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Yes, image of attempted knife attack from outside hotel in Cape Town, South Africa

“Knife attack on a German couple outside a hotel in Cape Town,” reads the caption of a still photo from security footage, posted on Facebook in South Africa.

The date stamp on the image is 27 February 2020.

The post has been flagged as possibly false by Facebook’s fact-checking system. Was there an attempted knife attack on two people from Germany outside a hotel in Cape Town, said to be one of South Africa’s most popular tourist destinations?


 

Where did video come from?


The post links to a full video of the incident, also posted on Facebook.

It shows a woman and man walking along the street when they are attacked by two men. One grabs at their pockets. When he is thrown off, a third attacker appears. The woman walks out of frame. The four men fight, one attacker draws a knife, and the fight also quickly disappears from the camera.

Neither Facebook post credits a source for the video. A search for the attack returned news articles quoting a tweet by Yusuf Abramjee, a South African media personality. But Abramjee was not the first to share the video, telling Africa Check he had found it on social media.
 

Google Street View confirms attack


We then traced the video on the site SA Uncut. This led us to a post on the Facebook page of Truekrav, a martial arts and self-defence gym based in Cape Town.

Etienne Ferreira, a Truekrav spokesperson, told Africa Check the video was first posted on the gym’s Facebook page. It was sent to him by a person who wanted to remain anonymous, so he couldn’t give us any more information. He was able to tell us the name of the hotel: Cape Town’s 15 on Orange.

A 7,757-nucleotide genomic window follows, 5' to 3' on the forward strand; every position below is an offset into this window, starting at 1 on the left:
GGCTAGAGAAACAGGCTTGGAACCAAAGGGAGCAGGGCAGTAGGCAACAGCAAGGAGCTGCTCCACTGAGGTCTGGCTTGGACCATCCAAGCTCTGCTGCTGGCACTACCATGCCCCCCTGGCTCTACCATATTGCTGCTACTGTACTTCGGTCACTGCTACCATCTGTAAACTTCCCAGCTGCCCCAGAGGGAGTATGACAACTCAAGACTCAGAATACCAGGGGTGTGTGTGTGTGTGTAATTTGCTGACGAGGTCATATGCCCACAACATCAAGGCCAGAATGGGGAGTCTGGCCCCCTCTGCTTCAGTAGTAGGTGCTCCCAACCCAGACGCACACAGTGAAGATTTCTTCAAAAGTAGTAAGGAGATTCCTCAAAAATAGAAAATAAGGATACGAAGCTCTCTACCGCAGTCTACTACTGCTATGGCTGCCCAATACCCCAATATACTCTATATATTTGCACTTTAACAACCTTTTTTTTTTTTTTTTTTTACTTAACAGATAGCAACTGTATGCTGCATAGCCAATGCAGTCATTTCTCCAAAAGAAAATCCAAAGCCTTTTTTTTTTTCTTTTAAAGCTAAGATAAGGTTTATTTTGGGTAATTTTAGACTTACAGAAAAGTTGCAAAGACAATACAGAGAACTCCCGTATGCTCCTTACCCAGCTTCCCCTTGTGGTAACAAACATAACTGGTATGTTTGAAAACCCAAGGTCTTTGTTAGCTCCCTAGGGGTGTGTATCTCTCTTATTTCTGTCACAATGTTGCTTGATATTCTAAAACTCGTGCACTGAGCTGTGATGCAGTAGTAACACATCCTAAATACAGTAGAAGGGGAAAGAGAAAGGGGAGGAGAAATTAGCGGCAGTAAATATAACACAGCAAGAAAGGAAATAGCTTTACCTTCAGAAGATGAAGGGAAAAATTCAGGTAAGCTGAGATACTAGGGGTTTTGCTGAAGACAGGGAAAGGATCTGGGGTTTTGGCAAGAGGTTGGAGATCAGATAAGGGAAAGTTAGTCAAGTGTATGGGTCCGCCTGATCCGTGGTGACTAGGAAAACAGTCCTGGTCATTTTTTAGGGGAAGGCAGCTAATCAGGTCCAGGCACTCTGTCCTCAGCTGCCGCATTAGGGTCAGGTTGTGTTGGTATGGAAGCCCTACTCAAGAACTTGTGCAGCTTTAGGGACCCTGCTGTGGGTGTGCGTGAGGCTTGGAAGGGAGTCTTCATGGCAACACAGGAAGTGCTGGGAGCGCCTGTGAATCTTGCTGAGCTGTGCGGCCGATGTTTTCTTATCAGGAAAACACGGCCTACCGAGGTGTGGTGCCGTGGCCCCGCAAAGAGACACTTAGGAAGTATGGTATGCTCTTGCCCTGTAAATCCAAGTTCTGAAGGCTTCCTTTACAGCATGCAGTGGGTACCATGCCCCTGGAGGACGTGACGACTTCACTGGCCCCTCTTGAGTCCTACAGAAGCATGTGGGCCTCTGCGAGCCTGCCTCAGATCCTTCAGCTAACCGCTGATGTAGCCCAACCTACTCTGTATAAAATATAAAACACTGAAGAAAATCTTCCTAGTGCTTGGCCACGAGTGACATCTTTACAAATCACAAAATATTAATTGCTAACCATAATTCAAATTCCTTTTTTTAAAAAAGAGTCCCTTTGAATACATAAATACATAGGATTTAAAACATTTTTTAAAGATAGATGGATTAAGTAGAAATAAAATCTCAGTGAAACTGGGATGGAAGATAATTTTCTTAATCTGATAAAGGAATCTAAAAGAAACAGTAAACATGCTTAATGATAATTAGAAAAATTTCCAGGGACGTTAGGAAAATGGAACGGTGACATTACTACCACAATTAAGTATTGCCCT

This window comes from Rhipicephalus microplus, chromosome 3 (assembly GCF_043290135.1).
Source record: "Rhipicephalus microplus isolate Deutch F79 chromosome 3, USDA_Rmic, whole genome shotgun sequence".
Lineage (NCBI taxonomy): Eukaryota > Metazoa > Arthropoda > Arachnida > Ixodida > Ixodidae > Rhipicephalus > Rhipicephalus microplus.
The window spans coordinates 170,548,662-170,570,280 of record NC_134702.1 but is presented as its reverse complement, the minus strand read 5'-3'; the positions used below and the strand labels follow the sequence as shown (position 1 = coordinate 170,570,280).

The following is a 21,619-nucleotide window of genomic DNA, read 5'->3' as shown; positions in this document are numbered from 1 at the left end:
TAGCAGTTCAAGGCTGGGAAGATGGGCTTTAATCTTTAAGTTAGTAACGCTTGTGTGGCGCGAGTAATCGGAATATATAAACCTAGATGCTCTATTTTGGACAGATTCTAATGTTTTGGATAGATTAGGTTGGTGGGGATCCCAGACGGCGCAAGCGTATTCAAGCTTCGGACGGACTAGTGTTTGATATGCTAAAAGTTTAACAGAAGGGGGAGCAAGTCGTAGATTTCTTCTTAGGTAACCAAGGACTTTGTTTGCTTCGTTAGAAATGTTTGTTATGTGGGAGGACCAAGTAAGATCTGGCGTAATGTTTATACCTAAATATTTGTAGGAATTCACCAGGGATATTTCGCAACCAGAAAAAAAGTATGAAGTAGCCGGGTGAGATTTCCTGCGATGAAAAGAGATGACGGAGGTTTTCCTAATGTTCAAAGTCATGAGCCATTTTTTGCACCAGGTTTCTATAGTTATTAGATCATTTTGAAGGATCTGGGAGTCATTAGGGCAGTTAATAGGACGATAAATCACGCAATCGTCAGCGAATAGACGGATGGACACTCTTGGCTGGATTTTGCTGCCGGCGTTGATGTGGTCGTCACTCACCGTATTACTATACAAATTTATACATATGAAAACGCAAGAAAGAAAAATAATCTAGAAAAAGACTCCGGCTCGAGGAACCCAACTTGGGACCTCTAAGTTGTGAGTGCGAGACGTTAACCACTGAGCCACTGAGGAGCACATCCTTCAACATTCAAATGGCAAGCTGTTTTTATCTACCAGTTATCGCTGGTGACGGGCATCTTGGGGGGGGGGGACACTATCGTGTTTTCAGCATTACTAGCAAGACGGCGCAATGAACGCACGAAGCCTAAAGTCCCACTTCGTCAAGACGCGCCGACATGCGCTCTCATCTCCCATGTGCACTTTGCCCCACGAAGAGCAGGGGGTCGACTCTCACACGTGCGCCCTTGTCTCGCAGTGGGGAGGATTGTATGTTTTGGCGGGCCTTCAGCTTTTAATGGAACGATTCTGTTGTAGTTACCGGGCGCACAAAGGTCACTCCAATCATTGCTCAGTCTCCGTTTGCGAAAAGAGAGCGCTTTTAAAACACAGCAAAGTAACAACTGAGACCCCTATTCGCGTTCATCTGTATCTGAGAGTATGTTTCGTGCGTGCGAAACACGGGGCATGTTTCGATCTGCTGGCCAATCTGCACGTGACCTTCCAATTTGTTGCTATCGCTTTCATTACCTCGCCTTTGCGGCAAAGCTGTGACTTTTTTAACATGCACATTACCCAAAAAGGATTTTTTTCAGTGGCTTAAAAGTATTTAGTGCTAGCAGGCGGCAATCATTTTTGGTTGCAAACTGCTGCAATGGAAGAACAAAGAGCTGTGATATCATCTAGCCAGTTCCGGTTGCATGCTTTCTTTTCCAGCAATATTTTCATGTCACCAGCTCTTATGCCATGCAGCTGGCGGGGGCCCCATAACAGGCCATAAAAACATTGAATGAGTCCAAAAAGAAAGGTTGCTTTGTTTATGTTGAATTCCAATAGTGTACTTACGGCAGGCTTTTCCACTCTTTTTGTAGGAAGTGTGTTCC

The hotel didn’t respond to requests for information. 

But Google Street View images of the hotel’s main entrance match the video. The stop street and stop sign visible in the security footage video can be seen clearly, along with the distinctive tiling outside the hotel entrance. 

We can’t confirm that the couple in the video were from Germany. We don’t know if they were harmed, or if they left South Africa because of the incident, as some sources claimed.

But it is clear that the attack happened outside Cape Town’s 15 on Orange hotel in February 2020. 

For publishers: what to do if your post is rated false

A fact-checker has rated your Facebook or Instagram post as “false”. What should you do? First, don't delete!

Click on our guide for the steps you should follow.

Publishers guide

Africa Check teams up with Facebook

Africa Check is a partner in Facebook’s third-party fact-checking programme to help stop the spread of false information on social media.

The content we rate as “false” will be downgraded on Facebook and Instagram. This means fewer people will see it.

You can also help identify false information on Facebook. This guide explains how.

Further Reading

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